The lens of rational liberalism reveals the United States and China can—and should—cooperate to achieve mutually beneficial results. A liberal grand strategy of rational interdependence will employ rational liberalism to create cooperation and interdependence across the realms of international relations, and this interdependence will enhance US national security and calm fears of a rising China.
The rise of China in the twenty-first century marks the end of unipolarity. The United States must meet the challenge of a resurgent China while maintaining its own status in the international system. It is in the United States’ best interest to pursue a strategy that avoids violence with China, while maintaining US hegemony in the western hemisphere and status as a superpower. To accomplish this, the United States has two imperative tasks: it must accept the end of unipolarity, and it must start using constitutive power to foster a rising China that behaves in accordance with internationally established norms.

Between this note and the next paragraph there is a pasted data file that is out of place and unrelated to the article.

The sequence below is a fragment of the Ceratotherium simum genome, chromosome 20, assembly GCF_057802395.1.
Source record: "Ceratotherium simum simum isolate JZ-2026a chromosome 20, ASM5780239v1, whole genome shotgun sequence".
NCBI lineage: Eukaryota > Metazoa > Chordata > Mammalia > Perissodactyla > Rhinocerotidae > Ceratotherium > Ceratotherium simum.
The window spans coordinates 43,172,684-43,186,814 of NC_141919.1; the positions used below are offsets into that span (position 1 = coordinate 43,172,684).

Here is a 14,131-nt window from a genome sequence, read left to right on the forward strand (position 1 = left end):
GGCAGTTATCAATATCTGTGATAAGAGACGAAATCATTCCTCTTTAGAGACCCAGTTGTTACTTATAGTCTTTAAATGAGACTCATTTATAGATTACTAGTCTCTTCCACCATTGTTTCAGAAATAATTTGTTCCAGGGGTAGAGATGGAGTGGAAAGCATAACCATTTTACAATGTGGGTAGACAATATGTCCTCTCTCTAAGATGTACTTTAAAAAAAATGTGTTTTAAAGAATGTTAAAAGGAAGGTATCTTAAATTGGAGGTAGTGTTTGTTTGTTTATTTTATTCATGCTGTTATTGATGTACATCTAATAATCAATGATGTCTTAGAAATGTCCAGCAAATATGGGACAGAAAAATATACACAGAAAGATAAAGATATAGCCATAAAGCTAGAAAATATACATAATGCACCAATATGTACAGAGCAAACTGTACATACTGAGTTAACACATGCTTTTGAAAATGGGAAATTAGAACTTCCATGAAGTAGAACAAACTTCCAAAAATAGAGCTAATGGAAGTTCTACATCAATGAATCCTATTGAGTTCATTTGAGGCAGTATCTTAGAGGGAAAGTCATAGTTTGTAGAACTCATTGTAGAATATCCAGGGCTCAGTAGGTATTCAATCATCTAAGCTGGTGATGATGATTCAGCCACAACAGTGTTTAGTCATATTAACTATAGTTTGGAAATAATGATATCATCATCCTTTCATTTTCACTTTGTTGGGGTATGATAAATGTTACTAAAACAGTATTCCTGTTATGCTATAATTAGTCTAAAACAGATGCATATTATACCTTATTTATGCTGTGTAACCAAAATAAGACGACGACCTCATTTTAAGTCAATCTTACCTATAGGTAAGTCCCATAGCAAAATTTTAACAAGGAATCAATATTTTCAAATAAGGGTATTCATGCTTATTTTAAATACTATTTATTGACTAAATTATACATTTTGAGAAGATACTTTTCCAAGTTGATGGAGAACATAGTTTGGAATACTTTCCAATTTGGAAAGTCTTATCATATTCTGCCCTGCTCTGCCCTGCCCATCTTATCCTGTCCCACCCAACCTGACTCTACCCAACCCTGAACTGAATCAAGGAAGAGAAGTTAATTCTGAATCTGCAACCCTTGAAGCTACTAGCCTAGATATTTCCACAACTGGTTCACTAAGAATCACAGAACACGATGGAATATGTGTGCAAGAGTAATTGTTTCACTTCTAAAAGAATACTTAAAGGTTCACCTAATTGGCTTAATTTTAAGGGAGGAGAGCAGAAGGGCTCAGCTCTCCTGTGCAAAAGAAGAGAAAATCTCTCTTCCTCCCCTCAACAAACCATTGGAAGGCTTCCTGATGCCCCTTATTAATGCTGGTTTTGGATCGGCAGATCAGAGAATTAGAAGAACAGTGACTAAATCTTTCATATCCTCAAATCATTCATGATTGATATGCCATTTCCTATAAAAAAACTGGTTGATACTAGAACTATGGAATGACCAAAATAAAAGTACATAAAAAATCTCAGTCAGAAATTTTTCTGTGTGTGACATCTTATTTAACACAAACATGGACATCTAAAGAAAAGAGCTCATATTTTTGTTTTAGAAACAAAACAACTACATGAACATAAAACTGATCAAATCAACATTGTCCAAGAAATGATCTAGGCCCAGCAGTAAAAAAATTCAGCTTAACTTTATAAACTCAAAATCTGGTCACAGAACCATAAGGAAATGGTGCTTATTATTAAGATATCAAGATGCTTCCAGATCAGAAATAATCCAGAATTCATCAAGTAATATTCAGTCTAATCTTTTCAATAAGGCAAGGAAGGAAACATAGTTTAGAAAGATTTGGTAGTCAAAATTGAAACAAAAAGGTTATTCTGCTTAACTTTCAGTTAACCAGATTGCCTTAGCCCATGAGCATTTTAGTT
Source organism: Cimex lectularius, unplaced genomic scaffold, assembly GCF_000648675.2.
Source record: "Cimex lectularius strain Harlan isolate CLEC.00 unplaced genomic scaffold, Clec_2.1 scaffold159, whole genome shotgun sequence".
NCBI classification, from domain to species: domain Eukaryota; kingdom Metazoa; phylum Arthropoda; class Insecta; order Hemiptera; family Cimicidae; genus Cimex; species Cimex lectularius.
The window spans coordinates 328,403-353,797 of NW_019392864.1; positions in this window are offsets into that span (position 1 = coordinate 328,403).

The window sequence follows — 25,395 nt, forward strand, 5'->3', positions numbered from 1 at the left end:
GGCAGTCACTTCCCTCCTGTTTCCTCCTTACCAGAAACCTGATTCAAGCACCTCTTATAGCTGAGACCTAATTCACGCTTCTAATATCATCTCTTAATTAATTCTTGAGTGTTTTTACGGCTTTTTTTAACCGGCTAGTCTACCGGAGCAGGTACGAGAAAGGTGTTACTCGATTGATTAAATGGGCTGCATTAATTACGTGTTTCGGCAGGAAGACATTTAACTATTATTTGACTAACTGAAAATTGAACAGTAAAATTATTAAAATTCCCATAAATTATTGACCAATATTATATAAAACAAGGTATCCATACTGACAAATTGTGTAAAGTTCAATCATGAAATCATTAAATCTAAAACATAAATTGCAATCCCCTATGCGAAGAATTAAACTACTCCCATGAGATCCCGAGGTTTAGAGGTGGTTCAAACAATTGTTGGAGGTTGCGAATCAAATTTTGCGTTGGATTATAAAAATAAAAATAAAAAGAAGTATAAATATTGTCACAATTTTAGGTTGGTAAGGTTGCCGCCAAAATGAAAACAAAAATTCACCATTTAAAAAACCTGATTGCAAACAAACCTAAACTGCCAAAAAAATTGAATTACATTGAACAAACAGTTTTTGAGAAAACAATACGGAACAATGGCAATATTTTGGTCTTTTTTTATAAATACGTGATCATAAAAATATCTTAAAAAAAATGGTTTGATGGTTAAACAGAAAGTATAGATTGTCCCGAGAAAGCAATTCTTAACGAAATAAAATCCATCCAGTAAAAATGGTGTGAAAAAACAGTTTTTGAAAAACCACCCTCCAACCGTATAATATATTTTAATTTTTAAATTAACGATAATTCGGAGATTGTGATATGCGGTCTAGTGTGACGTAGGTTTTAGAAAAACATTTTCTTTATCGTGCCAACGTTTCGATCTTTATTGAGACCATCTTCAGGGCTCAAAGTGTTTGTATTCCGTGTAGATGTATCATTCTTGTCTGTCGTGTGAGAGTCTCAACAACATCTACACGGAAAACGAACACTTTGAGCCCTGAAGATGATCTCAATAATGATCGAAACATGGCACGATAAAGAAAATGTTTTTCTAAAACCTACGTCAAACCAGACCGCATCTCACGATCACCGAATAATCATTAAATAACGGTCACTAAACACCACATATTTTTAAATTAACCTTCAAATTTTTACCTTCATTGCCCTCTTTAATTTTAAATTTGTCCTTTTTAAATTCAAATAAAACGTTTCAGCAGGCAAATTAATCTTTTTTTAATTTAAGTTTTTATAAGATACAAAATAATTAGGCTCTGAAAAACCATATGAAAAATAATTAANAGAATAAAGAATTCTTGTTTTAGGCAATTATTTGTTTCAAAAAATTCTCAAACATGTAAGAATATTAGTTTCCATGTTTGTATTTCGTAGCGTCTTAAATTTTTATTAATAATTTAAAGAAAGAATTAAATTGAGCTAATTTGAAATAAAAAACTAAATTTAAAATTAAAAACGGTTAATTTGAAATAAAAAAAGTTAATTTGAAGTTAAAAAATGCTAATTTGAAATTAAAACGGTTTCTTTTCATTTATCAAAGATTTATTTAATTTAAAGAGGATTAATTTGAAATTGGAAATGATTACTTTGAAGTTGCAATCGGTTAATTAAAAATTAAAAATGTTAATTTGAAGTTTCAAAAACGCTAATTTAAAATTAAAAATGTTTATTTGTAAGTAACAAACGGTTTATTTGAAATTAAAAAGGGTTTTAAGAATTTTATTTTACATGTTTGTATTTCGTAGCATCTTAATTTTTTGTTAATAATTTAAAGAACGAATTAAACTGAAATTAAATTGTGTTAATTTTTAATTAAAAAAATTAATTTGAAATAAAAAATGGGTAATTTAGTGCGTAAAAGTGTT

An effective US grand strategy of cooperative security in East Asia would take the overlapping interests of humanitarian assistance and disaster relief regarding climate changes to generate a platform for productive diplomatic dialogue between the powers, a forum by which US soft power might be operationalized and encourage future relationships of reciprocity between China and its neighbors.
Where Great Powers Meet: America & China in Southeast Asia, by David L. Shambaugh. New York: Oxford University Press, 2021.
The views and opinions expressed or implied in JIPA are those of the authors and should not be construed as carrying the official sanction of the Department of Defense, Air Force, Air Education and Training Command, Air University, or other agencies or departments of the US government or their international equivalents. See our Publication Ethics Statement.